For a while there, it looked like the uniquely Australian travel company Flight Centre could have gone under, following the majority of the airline industry around the world.

One of the world’s biggest travel companies, Flight Centre was never a candidate for a government bailout so it was up to the board and management team to drive through ruthless cuts and then ink a $700 million company saving equity raising which was announced yesterday morning.

For anyone who likes travelling or has utilised Flight Centre’s services over the years, the company’s presentation on the raising makes for very interesting reading. Has any retail outlet ever attempted to close 426 stores in Australia?

As for the capital raising, there is a $282 million placement at $7.20 which will dilute the founders and retail shareholders alike, and a $418 million 1-for-1.72 non-renounceable entitlement offer at the same price, which is a 27.3% discount to the last traded price of $9.91. 

The three founders — CEO Graham Turner, Geoff Harris and Bill James — went into this crisis owning a combined 42% of the company and have collectively committed to contribute only $25 million of the $175 million they were entitled to in the pro-rata offer.

However, as The AFR’s Rear Window pointed out, each could have afforded to write a much bigger cheque given that they have collectively pocketed a combined $526 million in Flight Centre dividends since 2010.

With the total Flight Centre shares on issue set to almost double, the founders will be diluted down to less than 25% and their current pre-emptive rights agreement will lapse because it is based on the three of them owning more than 35%.

Control of the company is clearly changing and each will now be free to sell to the wider market rather than each other.

There isn’t another ASX200 company with three unrelated founders who were still in control, particularly 38 years after they started the business.

Thirteen years after its 1982 founding, Flight Centre was floated at 95 cents a pop — valuing the company at just $74.7 million. It finished the first day at $1.23, after which it commenced a mighty run to hit a record high of $63 in September 2018 when it was valued by the market at a staggering $6.37 billion. By then, each of the founders were paper billionaires in their own right.

Flight Centre shares opened at $10.85 this morning and settled at $11 after the first 10 minutes of trade, a 10% gain on the last trade, suggesting that the capital raising was excessively discounted.

After a $700 million injection, an $11 share price values the  company at $2.2 billion and for those institutional investors who joined the register for the first time at $7.20, they are enjoying paper profits of nearly 40%.

The founders are presumably regretting not stumping up more as they’ve received no compensation for their lapsed entitlements.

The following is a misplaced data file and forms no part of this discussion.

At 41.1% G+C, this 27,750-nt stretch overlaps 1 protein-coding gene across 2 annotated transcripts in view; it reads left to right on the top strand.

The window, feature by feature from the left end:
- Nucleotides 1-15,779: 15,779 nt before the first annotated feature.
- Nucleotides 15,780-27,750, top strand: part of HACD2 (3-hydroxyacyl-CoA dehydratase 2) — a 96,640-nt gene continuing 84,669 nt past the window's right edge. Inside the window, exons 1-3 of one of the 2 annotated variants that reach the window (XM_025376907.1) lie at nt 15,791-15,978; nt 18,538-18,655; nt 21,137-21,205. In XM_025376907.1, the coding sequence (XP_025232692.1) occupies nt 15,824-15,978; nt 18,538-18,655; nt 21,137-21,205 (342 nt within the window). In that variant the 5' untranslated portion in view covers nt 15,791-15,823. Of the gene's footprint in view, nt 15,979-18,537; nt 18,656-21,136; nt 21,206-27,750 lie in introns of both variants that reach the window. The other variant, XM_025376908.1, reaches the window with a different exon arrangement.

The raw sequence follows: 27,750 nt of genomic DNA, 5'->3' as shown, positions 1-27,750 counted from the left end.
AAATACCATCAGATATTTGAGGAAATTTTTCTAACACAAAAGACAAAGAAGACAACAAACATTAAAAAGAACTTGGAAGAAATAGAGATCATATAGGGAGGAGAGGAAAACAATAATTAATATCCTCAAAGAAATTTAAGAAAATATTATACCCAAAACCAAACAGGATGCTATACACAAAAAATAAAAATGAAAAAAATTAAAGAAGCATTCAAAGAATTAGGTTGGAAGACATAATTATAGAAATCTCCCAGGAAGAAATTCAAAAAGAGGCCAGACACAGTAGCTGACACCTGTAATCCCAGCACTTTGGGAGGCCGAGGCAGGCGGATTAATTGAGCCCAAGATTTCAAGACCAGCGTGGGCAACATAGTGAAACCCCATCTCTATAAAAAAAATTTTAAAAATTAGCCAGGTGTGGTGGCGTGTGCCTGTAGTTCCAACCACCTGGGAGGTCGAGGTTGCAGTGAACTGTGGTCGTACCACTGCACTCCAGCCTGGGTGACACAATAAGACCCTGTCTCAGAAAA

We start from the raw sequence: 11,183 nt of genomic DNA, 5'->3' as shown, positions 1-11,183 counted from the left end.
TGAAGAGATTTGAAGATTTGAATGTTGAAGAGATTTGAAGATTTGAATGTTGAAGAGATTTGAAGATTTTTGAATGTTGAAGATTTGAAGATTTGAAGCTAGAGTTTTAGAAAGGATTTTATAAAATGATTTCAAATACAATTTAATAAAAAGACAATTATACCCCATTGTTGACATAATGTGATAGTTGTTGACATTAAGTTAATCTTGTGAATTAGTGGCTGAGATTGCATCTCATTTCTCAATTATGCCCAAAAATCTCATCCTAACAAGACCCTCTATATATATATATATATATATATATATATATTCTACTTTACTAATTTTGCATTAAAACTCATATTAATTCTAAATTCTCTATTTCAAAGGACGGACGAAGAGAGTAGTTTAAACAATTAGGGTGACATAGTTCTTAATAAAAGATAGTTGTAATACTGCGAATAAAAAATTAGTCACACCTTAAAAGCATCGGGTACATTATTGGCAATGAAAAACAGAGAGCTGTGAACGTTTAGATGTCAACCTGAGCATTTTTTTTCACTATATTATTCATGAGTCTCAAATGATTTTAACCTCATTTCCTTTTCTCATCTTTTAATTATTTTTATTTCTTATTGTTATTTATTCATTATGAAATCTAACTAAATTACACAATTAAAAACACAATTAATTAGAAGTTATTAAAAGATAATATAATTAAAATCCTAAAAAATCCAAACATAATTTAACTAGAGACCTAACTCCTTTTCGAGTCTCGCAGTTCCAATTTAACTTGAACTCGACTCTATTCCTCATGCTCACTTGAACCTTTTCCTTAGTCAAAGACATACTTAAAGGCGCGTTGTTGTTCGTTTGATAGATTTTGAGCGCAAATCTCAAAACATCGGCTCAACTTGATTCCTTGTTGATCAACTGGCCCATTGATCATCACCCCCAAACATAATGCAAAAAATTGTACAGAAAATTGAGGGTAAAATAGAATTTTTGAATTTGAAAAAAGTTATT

James and Harris never sat on the board of the public company and Graham “Skroo” Turner has been the CEO or executive chairman for the past 25 years since the float.

But Turner, now deep into his 60s — a travel industry lifer who initially trained as a vet — has never been through anything like the past month.

Flight Centre has made extraordinary changes starting with a March 13 statement to the ASX withdrawing its earnings guidance of an underlying 2019-20 profit of up to $350 million.

Less than four week later and after a 19 day suspension in share trading, the process finished yesterday with the announcement of a bank-driven $700 million capital raising accompanied by the most brutal culling of its retail network that you could imagine.

By the end of July, the cost base will be cut by $1.9 billion in annualised terms, or $65 million a month. A whopping $210 million will be spent closing 40% of its Australian outlets and farewelling thousands of staff and, much to the chagrin of News Corp and Nine in particular, we’ll never see another sales and marketing spend like the $165.6 million Flight Centre outlayed in 2018-19.

Stockbroking analysts have long predicted that Flight Centre would need to rationalise its 2800 strong global network of outlets as travel bookings increasingly move online, so in a weird way the COVID-19 crisis has actually galvanised the company to bite the bullet once and for all.

And there’s never been a better time to be attempting to renegotiate rents with Westfield and other landlords around the world.

Flight Centre has long had a commission-based sales culture along with a generous staff share scheme, so a fair chunk of the $138 million retail entitlement offer involves the staff. The three founders all committed their stock through the separate $280 million accelerated institutional offers which closed this morning.

When you add in the $282 million institutional placement, this a seismic recapitalisation of Flight Centre involving professional investors.